By Jim Cory. This past August, Matt Moody of Matt Moody Carpentry was hired to repair a house near Burlington, Vt. Among numerous other improvements, the house needed new siding, and the client wanted fiber cement. Moody found that dismaying. "The only time I'd ever dealt with it was back in 1998, when I worked with these two guys who were building a spec house in Bozeman," he recalls.

The Montana experience wasn't a happy memory. The product wore out one carbide-tipped saw blade after another. "Just cutting the dog door for the house was a real chore," Moody says. "I hoped I'd never see the stuff again."

New tools

Times have changed. Tool manufacturers have moved to accommodate the growing popularity of fiber-cement siding by creating products to make installation easier and faster than it used to be. This time out, Moody found many products to aid in cutting and installation. "The saw blade was the biggest improvement," he says. The diamond-tipped blade he used on his circular saw "lasted the whole job. And they tell me that one of those [blades] will last eight full houses," Moody says. A cordless nibbler, though, proved to be his favorite tool for cutting siding pieces.

On the trim, the contractor started out using fiber cement shears, but the thickness of some pieces defeated the effort, and he returned to the circular saw. A RotoZip proved useful for cutting the dryer vent hole. To attach panels, Moody used a pneumatic nail gun with a flush nailing head that coordinates with the air pressure to prevent overdriving.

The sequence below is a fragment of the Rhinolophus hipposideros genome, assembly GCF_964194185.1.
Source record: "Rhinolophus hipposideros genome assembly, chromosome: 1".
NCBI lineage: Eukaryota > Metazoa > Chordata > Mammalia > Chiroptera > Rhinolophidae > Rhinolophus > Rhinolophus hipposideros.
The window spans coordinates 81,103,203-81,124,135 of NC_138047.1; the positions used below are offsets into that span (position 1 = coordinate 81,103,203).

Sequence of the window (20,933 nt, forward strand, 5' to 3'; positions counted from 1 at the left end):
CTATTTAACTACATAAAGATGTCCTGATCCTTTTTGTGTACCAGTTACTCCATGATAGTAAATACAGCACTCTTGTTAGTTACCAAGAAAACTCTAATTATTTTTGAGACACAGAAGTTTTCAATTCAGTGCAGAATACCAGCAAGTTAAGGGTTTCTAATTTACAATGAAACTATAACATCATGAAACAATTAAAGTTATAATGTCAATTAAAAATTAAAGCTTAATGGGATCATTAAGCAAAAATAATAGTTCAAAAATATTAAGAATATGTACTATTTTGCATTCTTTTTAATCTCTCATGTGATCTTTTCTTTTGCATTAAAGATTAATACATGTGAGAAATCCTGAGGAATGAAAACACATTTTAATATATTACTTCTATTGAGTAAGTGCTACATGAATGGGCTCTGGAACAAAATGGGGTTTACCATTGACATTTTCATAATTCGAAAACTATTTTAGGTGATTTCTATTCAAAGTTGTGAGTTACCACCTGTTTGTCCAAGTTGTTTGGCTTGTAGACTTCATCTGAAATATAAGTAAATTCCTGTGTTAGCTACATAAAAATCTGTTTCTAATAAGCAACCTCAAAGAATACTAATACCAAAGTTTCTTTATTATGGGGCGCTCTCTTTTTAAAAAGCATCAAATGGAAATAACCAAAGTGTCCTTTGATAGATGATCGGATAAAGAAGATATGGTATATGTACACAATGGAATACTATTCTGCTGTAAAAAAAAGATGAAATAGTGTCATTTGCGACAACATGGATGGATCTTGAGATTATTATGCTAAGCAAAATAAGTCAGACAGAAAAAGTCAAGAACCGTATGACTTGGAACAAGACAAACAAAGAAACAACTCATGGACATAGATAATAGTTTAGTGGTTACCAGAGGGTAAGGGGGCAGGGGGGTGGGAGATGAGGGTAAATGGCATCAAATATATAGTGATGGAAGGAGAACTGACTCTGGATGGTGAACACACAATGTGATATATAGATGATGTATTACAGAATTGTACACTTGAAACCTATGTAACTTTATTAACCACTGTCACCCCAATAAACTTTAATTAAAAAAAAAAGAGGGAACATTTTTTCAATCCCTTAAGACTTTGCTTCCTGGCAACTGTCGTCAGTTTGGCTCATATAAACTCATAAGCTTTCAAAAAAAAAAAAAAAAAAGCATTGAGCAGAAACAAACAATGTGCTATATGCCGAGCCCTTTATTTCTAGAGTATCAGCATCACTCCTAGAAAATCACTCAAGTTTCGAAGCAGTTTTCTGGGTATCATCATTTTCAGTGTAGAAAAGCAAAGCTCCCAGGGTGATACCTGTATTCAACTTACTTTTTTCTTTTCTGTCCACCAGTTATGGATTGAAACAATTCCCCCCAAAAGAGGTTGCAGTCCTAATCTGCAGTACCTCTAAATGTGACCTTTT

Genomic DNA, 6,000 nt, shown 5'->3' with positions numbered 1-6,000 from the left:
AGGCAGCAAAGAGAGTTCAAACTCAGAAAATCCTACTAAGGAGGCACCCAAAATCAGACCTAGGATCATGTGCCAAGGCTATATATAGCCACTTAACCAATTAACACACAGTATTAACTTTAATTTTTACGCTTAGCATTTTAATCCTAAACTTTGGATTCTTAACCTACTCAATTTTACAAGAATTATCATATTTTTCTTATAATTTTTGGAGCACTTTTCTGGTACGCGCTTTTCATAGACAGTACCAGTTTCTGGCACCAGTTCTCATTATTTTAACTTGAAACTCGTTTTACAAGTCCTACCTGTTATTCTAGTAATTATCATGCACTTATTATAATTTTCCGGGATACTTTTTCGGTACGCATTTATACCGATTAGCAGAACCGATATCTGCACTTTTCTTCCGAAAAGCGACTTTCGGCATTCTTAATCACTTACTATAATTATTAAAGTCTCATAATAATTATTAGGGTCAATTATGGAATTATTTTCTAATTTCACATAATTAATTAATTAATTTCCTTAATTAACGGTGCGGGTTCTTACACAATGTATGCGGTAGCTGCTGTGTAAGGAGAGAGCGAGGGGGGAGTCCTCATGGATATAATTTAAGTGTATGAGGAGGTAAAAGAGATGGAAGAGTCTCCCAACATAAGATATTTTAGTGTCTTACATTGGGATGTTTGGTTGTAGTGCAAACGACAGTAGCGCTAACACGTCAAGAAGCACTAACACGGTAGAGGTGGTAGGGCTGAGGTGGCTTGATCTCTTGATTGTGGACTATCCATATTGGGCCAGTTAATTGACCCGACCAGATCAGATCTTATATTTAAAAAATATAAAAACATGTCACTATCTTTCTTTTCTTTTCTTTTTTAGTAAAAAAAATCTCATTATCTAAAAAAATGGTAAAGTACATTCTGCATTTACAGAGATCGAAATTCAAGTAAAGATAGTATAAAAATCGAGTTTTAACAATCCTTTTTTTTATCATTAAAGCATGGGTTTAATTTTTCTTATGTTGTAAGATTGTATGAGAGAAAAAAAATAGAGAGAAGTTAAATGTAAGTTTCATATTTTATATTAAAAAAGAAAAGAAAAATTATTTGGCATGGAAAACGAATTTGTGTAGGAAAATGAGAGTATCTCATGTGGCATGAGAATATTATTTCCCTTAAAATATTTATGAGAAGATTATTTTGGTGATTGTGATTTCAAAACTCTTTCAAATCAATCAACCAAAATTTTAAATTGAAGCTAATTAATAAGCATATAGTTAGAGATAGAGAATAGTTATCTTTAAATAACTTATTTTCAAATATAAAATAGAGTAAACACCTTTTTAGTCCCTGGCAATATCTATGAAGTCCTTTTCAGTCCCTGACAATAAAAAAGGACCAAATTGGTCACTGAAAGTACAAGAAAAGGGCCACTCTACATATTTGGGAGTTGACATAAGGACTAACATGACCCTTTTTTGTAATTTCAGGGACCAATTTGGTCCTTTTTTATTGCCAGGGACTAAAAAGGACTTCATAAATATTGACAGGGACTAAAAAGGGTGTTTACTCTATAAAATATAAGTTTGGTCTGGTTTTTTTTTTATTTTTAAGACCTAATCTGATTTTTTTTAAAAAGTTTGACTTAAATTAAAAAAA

Photo: Courtesy CertainTeed

Piece of cake

Other contractors who were initially intimidated by fiber cement have similarly made the installation process swift and efficient with new tools and accessories. For Jeff Armour, owner of Armour Siding Co. in Traverse City, Mich., the investment in tooling and training was "minimal." The reason? His crews were already installing cedar siding. His investment involved the purchase of diamond-tipped blades, cement shears, and roofing nail guns. "It was a piece of cake, because it goes up just like cedar," Armour says. "It's just a little more labor intensive."

Philadelphia roofing and siding contractor Pat Nelson agrees. When he took on fiber cement four years ago, his crews, too, were already installing cedar. "We had all the tools already, and we kind of knew it goes up pretty much like wood." Nelson's company purchased pneumatic nailers. Crews slap on the panels with stainless steel nails after finding that galvanized, "even if they're hidden, start to run and rust."

Remodeler and custom home builder Steve Hall, of Steven J. Hall Custom Home Builders, in upstate New York, also had crews installing cedar siding. "All the techniques of cedar siding went into fiber cement," Hall says. "It's a lot more intense because the panels aren't flexible. Also, the trim was more difficult to deal with."

Hall bought diamond-tipped blades, some chop saws, and a pneumatic nailer for attaching panels. He prefers that all cuts be made with diamond-tipped blades on machines ranging from a 4-inch cordless saw to a 12-inch compound miter saw.

"I would say you've got to do a half-dozen jobs to really learn the ins and outs," Hall says.